12.  Confirms the EU’s firm commitment to further enhancing its role in the peaceful resolution of the Russia-Georgia conflict, by using all the instruments at its disposal as part of a comprehensive approach, including its Special Representative for the South Caucasus and the Crisis in Georgia, its co-chairmanship of the Geneva International Discussions, the EUMM in Georgia and the policy of non-recognition and engagement, and calls for consideration to be given to further enhancing the EU’s role by assisting the Georgian authorities in implementing criminal sanctions against perpetrators of human rights violations on the occupied territories;

13.  Stresses that a consistent and firm stance on the part of the international community against Russia’s occupation and annexation policy is the only means to ensure peaceful conflict resolution in Georgia and to prevent similar conflicts in the neighbourhood; emphasises the necessity of stepping up the collective pressure on Russia to implement the EU-mediated ceasefire agreement of 12 August 2008, in particular as regards the withdrawal of Russian occupation forces and the return of IDPs and refugees;

14.  Calls on the EU Institutions to adopt an approach consistent with that of the European Parliament and the policies of the national parliaments of the Member States by using clearer and more precise terms in defining Russian aggression in Georgia as occupation by the Russian Federation of the Georgian territories of Abkhazia and Tskhinvali Region/South Ossetia;

15.  Strongly supports the EU’s assistance to Georgia for capacity building and fostering resilience, including in the areas of counterterrorism, strategic communications, cyber-defence and security sector reform; calls for the upcoming negotiations on the post-2020 EU financial instruments devoted to the European Neighbourhood Policy to take due account of the needs in this respect;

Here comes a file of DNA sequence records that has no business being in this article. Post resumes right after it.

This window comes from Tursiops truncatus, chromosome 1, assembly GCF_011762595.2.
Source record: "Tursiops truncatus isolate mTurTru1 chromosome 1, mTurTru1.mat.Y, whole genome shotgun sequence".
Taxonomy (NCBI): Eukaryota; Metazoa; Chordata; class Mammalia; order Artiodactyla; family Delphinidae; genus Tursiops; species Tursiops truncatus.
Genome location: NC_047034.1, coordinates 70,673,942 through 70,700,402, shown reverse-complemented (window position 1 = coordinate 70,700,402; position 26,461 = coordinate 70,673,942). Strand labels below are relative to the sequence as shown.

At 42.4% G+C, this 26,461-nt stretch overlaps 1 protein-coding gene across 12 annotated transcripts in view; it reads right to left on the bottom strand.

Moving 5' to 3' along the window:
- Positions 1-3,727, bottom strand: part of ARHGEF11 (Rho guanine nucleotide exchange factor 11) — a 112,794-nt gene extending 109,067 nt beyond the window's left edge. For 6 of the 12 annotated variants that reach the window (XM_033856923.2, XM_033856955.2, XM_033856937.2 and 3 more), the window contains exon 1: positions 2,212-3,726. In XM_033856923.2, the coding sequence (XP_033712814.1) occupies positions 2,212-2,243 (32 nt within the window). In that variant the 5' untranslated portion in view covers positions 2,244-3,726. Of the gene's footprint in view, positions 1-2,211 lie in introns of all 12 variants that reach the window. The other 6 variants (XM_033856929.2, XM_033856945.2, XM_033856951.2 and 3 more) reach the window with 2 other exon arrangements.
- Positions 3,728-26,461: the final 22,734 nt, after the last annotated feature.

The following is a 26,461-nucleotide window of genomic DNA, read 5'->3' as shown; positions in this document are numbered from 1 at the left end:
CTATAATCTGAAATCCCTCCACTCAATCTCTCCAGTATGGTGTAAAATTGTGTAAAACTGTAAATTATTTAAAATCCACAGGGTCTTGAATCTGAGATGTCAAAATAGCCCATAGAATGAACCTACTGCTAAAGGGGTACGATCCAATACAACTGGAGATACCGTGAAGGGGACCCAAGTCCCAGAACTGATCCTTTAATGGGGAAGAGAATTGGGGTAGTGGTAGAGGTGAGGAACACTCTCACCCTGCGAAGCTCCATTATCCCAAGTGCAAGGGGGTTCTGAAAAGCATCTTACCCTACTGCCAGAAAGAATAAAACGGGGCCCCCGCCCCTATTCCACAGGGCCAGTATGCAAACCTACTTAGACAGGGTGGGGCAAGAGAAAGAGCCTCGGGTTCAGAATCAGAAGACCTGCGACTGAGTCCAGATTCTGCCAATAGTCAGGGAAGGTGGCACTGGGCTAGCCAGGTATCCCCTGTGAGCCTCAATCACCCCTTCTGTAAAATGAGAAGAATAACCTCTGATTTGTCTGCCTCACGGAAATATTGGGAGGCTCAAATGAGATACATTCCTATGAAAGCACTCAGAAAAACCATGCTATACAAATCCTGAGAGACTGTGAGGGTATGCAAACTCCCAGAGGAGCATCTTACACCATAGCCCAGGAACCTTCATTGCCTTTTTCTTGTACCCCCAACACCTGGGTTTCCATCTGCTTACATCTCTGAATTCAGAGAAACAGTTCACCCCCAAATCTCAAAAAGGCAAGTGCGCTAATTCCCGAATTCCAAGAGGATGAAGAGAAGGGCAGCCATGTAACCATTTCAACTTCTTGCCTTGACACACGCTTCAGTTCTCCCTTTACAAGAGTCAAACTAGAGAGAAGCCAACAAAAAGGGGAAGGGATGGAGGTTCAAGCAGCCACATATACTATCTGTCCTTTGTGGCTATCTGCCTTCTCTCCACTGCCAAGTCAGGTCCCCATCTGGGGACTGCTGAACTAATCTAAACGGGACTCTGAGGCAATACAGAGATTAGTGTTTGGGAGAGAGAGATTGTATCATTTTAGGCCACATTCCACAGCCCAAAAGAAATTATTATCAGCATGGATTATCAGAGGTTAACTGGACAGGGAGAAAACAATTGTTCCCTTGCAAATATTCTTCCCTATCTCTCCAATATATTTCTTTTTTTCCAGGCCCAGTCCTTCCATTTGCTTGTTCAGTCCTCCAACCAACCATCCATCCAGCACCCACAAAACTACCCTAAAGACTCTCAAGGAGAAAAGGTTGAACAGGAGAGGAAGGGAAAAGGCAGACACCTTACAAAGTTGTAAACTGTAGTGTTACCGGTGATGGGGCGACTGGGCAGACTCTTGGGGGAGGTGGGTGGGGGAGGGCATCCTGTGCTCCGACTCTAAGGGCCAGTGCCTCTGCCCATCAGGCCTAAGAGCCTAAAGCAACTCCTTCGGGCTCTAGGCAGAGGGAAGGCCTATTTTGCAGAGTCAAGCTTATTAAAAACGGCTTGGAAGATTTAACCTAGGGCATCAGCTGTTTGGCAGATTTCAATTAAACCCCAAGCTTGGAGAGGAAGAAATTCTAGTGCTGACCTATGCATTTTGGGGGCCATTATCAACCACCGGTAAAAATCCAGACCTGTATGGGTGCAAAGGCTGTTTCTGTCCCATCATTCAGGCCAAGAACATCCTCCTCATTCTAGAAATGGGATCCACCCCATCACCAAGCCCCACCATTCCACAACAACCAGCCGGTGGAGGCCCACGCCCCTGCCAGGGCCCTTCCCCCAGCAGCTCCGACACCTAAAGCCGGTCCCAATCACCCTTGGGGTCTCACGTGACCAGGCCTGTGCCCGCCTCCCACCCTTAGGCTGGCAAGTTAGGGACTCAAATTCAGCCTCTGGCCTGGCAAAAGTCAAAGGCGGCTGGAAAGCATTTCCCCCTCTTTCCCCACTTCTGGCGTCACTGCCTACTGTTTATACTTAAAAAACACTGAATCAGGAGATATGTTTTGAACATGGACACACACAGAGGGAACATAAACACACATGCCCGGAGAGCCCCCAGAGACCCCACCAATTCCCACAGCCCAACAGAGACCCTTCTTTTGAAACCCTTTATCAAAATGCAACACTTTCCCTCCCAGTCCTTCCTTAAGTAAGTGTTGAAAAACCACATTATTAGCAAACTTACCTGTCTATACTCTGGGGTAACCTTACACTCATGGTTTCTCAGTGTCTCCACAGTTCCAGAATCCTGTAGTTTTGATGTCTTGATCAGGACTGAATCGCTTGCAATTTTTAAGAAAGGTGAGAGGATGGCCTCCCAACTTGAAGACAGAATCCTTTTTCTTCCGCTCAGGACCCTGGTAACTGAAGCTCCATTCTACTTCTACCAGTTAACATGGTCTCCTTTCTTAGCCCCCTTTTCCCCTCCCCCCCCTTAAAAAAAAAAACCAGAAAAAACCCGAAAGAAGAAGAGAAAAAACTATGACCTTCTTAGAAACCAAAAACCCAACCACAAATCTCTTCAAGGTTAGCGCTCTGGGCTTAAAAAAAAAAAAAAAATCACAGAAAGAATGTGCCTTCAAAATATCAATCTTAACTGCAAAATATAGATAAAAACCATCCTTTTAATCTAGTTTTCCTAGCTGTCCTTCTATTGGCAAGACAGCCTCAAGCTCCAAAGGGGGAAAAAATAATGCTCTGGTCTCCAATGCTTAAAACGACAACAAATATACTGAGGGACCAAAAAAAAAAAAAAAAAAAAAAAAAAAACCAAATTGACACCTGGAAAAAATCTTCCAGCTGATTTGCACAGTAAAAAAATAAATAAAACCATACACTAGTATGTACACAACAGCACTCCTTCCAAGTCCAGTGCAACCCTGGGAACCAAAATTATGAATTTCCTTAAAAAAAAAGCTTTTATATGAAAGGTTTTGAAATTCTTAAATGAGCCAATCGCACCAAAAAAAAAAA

16.  Reiterates its condemnation of the subversive policies of propaganda, disinformation and social media infiltration aimed at weakening democracy and society in Georgia by discrediting institutions, manipulating public opinion, spreading false narratives, feeding social tensions and fostering a general mistrust of the media; denounces, in this context, the information warfare being conducted by Russia, using its state‑controlled media outlets to deliberately plant false news in order to influence domestic politics and undermine the European integration processes;

17.  Instructs its President to forward this resolution to the Council, the Commission, the Vice-President of the Commission / High Representative of the Union for Foreign Affairs and Security Policy (VP/HR), the governments and parliaments of the Member States, the Government and Parliament of Georgia, and the Government and Parliament of the Russian Federation.

 

(1)

OJ C 11, 12.1.2018, p. 82.

(2)

Texts adopted, P8_TA(2017)0493.

(3)

Texts adopted:, P8_TA(2017)0440.

Last updated: 12 June 2018Legal notice